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Name: People v. Johnson
Case #: A124362
Court: CA Court of Appeal
District 1 DCA
Division: 5
Opinion Date: 11/05/2010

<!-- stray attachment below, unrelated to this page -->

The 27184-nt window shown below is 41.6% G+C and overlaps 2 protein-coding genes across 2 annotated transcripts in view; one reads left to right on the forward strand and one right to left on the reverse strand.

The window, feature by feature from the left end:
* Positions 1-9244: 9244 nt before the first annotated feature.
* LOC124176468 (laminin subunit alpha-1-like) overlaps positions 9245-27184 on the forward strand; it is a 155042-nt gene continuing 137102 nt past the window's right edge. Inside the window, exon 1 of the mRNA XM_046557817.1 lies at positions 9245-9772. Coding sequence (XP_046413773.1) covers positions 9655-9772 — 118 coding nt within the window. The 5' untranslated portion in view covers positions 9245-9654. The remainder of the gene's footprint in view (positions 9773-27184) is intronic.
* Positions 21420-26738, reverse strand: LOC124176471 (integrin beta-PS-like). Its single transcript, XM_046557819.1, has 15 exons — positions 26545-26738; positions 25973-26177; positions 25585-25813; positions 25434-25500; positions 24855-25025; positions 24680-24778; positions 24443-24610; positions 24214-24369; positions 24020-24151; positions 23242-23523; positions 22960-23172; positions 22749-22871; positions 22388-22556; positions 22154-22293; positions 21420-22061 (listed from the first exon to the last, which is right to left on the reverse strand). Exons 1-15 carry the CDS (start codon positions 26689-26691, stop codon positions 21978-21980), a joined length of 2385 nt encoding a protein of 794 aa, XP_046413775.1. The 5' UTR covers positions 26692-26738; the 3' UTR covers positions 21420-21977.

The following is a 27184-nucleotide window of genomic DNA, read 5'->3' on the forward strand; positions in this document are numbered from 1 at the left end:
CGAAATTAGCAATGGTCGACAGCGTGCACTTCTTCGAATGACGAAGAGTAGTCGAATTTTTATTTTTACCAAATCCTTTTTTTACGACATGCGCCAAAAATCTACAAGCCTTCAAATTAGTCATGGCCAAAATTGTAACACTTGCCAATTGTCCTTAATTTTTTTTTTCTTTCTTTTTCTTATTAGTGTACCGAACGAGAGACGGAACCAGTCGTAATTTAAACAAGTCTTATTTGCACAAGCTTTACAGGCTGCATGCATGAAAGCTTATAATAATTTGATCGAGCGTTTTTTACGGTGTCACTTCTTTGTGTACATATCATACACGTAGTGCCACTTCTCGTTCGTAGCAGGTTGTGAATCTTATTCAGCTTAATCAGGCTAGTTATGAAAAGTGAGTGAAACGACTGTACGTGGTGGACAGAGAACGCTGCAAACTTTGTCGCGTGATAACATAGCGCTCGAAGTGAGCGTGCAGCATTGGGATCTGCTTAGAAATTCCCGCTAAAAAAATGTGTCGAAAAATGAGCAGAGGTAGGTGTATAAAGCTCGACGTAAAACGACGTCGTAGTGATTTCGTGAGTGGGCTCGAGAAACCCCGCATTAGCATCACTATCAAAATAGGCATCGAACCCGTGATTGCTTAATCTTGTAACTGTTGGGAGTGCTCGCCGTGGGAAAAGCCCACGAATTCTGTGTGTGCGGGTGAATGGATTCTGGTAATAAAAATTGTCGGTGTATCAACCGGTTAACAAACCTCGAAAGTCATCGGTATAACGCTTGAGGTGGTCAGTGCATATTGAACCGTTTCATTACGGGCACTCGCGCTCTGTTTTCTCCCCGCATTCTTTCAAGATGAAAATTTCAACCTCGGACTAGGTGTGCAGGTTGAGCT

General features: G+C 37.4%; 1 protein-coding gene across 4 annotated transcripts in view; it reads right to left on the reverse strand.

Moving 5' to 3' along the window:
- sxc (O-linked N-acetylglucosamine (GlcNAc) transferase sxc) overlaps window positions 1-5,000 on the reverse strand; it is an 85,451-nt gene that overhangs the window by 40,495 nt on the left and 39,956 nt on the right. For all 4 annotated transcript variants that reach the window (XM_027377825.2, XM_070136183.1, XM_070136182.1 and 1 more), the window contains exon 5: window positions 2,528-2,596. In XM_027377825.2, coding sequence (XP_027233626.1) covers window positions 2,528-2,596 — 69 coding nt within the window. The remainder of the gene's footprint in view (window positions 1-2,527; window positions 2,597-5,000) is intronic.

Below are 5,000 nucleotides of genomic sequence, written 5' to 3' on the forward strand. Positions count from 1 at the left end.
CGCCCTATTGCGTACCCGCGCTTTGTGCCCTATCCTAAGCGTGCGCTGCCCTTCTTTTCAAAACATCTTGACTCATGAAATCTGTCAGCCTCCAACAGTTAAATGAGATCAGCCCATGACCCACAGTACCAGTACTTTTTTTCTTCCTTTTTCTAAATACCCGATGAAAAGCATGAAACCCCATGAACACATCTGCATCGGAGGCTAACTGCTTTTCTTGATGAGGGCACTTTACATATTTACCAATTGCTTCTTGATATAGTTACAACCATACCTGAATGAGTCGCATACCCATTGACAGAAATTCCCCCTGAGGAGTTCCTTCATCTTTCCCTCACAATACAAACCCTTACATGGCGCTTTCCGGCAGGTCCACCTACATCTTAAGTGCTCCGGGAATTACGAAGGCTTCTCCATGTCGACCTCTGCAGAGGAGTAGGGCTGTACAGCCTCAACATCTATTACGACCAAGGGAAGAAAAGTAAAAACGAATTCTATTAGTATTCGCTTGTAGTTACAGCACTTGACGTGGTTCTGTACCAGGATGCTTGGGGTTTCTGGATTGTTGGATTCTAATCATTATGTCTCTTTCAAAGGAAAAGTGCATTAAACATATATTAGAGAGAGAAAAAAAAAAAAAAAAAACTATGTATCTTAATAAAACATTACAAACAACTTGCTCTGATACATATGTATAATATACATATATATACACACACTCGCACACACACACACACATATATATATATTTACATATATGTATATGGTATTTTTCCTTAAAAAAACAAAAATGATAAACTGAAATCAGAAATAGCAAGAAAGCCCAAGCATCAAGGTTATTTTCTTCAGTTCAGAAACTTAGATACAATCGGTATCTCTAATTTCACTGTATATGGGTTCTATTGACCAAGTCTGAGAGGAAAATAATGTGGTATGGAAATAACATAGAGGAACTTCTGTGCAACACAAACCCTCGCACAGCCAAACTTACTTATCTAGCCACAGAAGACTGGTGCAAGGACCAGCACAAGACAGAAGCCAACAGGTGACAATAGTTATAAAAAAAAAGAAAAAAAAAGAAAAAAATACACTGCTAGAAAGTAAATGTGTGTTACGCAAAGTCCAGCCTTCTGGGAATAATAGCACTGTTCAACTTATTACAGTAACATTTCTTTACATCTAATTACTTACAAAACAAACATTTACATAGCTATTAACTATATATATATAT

Statements made in a 911 call immediately after criminal activity, but during an ongoing emergency, are not testimonial in nature for purposes of confrontation clause analysis. At trial, the court admitted the victim’s statements recorded in a 911 call made from her car which advised that appellant had just shot at her as she was driving away from his house. Appellant argued that the admission of the statements violated the Sixth Amendment’s confrontation clause as interpreted in Crawford v. Washington (2004) 541 U.S. 36. The Court of Appeal rejected the argument, finding the statements were not testimonial in nature. Davis v. Washington (2006) 547 U.S. 813, the leading case analyzing when statements are testimonial, should not be read so narrowly as to require the statements at issue be made while the criminal activity is ongoing in order to be found non-testimonial. Although the Davis opinion recited the events in the present tense, the facts did not establish that the crime was literally ongoing when the 911 call was made. “Davis supports a conclusion that statements made immediately after, and in response to, a violent assault should be treated as presumptively made during a contemporaneous emergency.” (Emphasis in original.) Here, although the victim had fled from the scene, it could not be presumed the emergency was over because appellant could have easily pursued her. (See e.g., People v. Brenn (2007) 152 Cal.App.4th 166 [victim made 911 call from next door].) Based on what was said, a reasonable listener would recognize the victim faced an ongoing emergency.